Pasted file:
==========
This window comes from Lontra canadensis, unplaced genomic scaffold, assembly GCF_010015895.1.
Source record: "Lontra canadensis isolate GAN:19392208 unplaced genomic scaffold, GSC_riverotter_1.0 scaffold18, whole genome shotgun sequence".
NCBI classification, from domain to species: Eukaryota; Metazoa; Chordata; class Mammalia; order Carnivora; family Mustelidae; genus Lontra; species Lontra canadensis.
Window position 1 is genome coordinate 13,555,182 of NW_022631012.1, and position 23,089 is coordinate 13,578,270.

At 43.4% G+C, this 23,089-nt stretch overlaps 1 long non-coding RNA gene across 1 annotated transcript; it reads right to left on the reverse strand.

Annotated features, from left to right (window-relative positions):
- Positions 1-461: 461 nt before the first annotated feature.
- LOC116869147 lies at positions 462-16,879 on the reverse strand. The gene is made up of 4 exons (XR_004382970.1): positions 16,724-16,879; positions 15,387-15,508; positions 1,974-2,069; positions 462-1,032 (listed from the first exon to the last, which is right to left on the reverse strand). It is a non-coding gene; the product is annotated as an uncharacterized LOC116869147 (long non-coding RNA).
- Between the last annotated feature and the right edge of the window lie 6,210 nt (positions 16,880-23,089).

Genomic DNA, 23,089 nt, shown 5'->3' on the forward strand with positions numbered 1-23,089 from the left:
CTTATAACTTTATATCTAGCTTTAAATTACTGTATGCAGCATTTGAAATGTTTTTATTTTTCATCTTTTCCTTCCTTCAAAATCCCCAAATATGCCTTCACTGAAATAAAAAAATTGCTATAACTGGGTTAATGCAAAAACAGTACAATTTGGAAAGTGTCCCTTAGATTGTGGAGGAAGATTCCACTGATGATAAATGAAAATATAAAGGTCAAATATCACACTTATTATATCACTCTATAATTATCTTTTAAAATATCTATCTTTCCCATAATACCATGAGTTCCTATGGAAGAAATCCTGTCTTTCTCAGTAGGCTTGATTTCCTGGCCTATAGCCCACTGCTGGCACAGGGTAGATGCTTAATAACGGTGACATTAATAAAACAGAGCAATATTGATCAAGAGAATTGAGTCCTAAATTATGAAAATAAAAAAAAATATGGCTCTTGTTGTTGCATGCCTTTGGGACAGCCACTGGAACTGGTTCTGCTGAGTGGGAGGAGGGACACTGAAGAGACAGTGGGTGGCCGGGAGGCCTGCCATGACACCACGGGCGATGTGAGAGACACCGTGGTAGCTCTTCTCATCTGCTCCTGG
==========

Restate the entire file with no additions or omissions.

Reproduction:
This window comes from Lontra canadensis, unplaced genomic scaffold, assembly GCF_010015895.1.
Source record: "Lontra canadensis isolate GAN:19392208 unplaced genomic scaffold, GSC_riverotter_1.0 scaffold18, whole genome shotgun sequence".
NCBI classification, from domain to species: Eukaryota; Metazoa; Chordata; class Mammalia; order Carnivora; family Mustelidae; genus Lontra; species Lontra canadensis.
Window position 1 is genome coordinate 13,555,182 of NW_022631012.1, and position 23,089 is coordinate 13,578,270.

At 43.4% G+C, this 23,089-nt stretch overlaps 1 long non-coding RNA gene across 1 annotated transcript; it reads right to left on the reverse strand.

Annotated features, from left to right (window-relative positions):
- Positions 1-461: 461 nt before the first annotated feature.
- LOC116869147 lies at positions 462-16,879 on the reverse strand. The gene is made up of 4 exons (XR_004382970.1): positions 16,724-16,879; positions 15,387-15,508; positions 1,974-2,069; positions 462-1,032 (listed from the first exon to the last, which is right to left on the reverse strand). It is a non-coding gene; the product is annotated as an uncharacterized LOC116869147 (long non-coding RNA).
- Between the last annotated feature and the right edge of the window lie 6,210 nt (positions 16,880-23,089).

Genomic DNA, 23,089 nt, shown 5'->3' on the forward strand with positions numbered 1-23,089 from the left:
CTTATAACTTTATATCTAGCTTTAAATTACTGTATGCAGCATTTGAAATGTTTTTATTTTTCATCTTTTCCTTCCTTCAAAATCCCCAAATATGCCTTCACTGAAATAAAAAAATTGCTATAACTGGGTTAATGCAAAAACAGTACAATTTGGAAAGTGTCCCTTAGATTGTGGAGGAAGATTCCACTGATGATAAATGAAAATATAAAGGTCAAATATCACACTTATTATATCACTCTATAATTATCTTTTAAAATATCTATCTTTCCCATAATACCATGAGTTCCTATGGAAGAAATCCTGTCTTTCTCAGTAGGCTTGATTTCCTGGCCTATAGCCCACTGCTGGCACAGGGTAGATGCTTAATAACGGTGACATTAATAAAACAGAGCAATATTGATCAAGAGAATTGAGTCCTAAATTATGAAAATAAAAAAAAATATGGCTCTTGTTGTTGCATGCCTTTGGGACAGCCACTGGAACTGGTTCTGCTGAGTGGGAGGAGGGACACTGAAGAGACAGTGGGTGGCCGGGAGGCCTGCCATGACACCACGGGCGATGTGAGAGACACCGTGGTAGCTCTTCTCATCTGCTCCTGG